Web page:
[reposiGovernwhole problem is a lack of ment records and those of undersianding. I continu- the early colonyl. He was ally find that Australians diligentiy working away on assume that a Heritage Cen some original corresporitre is a place rather like a dence. Not unusual but, local studies library

(( ..





knowins the situation


Came tO


in lreland will kill the goose that laid the golden egg for that area of toudsm l4any . of you know that Dr Richard Reid, himself an lrishman with considerable experience in the histodcal and



!:*9il,.xrui$t' These are the educated and



anyway ro see the scenery- and

sympathetic people and sioned with Irish genealogy.

stand on the spot of their ancestors. ?ti#Tfil#,i:r:X'S,,"

It did not matter to tourism if it ))

was the wrong spot...

they will be allowed to go and conduct research for their family histories. After all they have paid a considerable amount of money to come to Ireland and cannot understand why the doors of places which hold clues to

copying in Ireland, I mentioned to him that for 40c a page he could have it copied on the spot. As I suspected, he was amazed to be able to have these original records copied. The system at the

National Archives and the National Library in Dublin is still very quaint and extremely frustrating but compared to when I first came to Ireland in the mid1980s it is a lot better.

their ancestors remain closed to them. They have

no understanding that they are meant to pay a fee, go home and perhaps be posted the results of some research.

Only this week Irish - a well Week T ran into known Irish historian working in the Archives Office of

Brian Mitchell talks of the danger of throwing the baby out with the bath water- My great fear is that genealogy 23

over two and a half years ago is still waiting for a

reply. What I am trying to illustrate is that we all need to be educated about how the system works, both in lreland and Australia and that Ireland has done a particu-

larly poor job of letting the international genealogical public know the lay of the land. This point is brought out by Brian Mitchell's lris,rt Roofs article [1996, Number 3l where he says that a Bord F6ilte survey carried out in 1990 showed, 'that in visitors' minds Ireland's scenery and people lived up to their expectations but an understanding of her heritage,/culture did not'. I am not sure that 'Riverdance' will help dispel the myth!

1996 Number

Irish Roots Origins ofIFHS The IFHS was the first association Lo rcpresent indexing bodies collectively, but church register indexing was by 1984 already well under way in various parts of the country. The man now seen as the pioneer of this development was Ignatius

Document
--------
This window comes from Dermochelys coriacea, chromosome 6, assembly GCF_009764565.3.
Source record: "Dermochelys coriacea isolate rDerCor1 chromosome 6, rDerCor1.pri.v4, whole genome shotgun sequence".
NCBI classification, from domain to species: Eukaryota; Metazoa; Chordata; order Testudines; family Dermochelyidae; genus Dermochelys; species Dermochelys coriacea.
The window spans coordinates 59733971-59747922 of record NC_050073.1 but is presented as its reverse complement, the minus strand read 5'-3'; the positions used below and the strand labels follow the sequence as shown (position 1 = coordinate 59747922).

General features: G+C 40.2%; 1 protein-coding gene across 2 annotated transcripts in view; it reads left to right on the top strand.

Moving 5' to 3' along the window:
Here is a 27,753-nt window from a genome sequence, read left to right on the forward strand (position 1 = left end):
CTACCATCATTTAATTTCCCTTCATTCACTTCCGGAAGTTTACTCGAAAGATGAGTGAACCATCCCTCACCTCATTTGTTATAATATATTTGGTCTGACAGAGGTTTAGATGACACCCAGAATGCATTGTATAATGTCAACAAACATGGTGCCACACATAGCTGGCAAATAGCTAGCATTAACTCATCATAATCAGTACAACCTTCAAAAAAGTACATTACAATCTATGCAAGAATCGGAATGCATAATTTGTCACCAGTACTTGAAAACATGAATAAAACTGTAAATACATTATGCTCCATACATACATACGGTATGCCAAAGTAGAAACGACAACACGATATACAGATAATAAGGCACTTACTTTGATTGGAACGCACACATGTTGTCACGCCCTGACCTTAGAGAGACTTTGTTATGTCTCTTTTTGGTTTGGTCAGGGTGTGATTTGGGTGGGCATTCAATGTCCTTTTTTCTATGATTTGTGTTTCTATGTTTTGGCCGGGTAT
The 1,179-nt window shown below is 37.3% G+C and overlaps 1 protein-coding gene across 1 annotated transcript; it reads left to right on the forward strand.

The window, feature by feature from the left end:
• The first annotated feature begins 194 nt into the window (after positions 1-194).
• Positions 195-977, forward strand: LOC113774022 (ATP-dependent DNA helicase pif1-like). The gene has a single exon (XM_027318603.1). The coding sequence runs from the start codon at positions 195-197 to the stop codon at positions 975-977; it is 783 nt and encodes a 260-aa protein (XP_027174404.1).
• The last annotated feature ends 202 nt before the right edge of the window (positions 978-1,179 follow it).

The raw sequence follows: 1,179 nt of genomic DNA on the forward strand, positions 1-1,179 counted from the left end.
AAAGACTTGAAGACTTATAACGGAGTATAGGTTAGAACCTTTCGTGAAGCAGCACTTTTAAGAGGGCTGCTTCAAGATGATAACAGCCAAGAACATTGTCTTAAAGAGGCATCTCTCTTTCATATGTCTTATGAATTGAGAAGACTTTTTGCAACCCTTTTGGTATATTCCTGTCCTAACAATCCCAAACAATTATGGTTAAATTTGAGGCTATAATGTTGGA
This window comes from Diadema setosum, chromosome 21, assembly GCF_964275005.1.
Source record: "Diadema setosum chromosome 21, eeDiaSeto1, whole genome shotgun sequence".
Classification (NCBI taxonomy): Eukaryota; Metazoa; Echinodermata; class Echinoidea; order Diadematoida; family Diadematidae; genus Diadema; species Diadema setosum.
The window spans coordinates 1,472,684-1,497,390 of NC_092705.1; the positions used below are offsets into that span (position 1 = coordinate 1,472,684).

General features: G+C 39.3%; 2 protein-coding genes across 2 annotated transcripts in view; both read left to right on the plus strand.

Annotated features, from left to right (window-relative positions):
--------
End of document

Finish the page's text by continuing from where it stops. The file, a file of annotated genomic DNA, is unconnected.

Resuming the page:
doubt that Irish genealogy has fflhere is nogreatly since the gentlemanly days oi I changed pnirii I ooyne Vigors and the Memorials Association, just over a century ago. But remarkably, the most dramatic changes came about in the last two decades. When I started work in the field seventben years ago I was aware of the Genealogical Office, the Ulster Historical Foundation and the Irish Genealogical Research Society, but there were no other institutions or organisations visible. Donal Begley's Handbook on lrish Genealogy was the only guidebook on sale in book shops. As a hobby, genealogy was decidedly a rare pursuit within Ireland and as a career it was an oddity. This was not an area that held any interest for the government. New Developments

like George Cunningham was

The rapid change began in the early 1980s and it was not brcught about by the people, professional or amateur, already working in genealogy, but by people new to the fleld. It was, perhaps, an accident of history that caused it. Following the Republic joining the European Economic Community (now the European Union) in 1973, funds

made known to groups in other parts of the country through the Federation of Local History Societies. Of locally held historical records. the most widesprcad and accessible were church registers. This is why indexing of registers swiftly developed in the early 1980s.

for short-term

came in contact with the idea of indexing through the Federation, and persuaded the society to sponsor such a project. In 1985 I spent six months working as supervisor of the index-

became available

youth employment/training schemes. In the late 1970s the high unemployment rate in the country encouraged the development of such schemes. They were to be run under the auspices of local committees with the work conducted by supervised trainees. As these schemes could be used forjust about any community develop-

ment work, local history societies began to see their potential as hedtage projects.

of the first and most successful uses of such schemes was in Roscrea, where George Cunningham spearheaded the .preservation of Damer House and the flowering of archaeoOne

logical and historical programmes. The work of people

'Naoise' Cleary of Corofin, County Clare. He was a school teacher who indexed Corofin Roman Catholic parish registerc in his sparc time. In 1976 the local development association was given the old Church of heland church by the Representative Church Body and, with Mr Cleary's encouragement, set up a museum and an indexing scheme. The Clare Heritage Centre is now twenty years old and has long been regarded as the flagship of indexing projects. By 1985 indexing was being carried out in Carlow,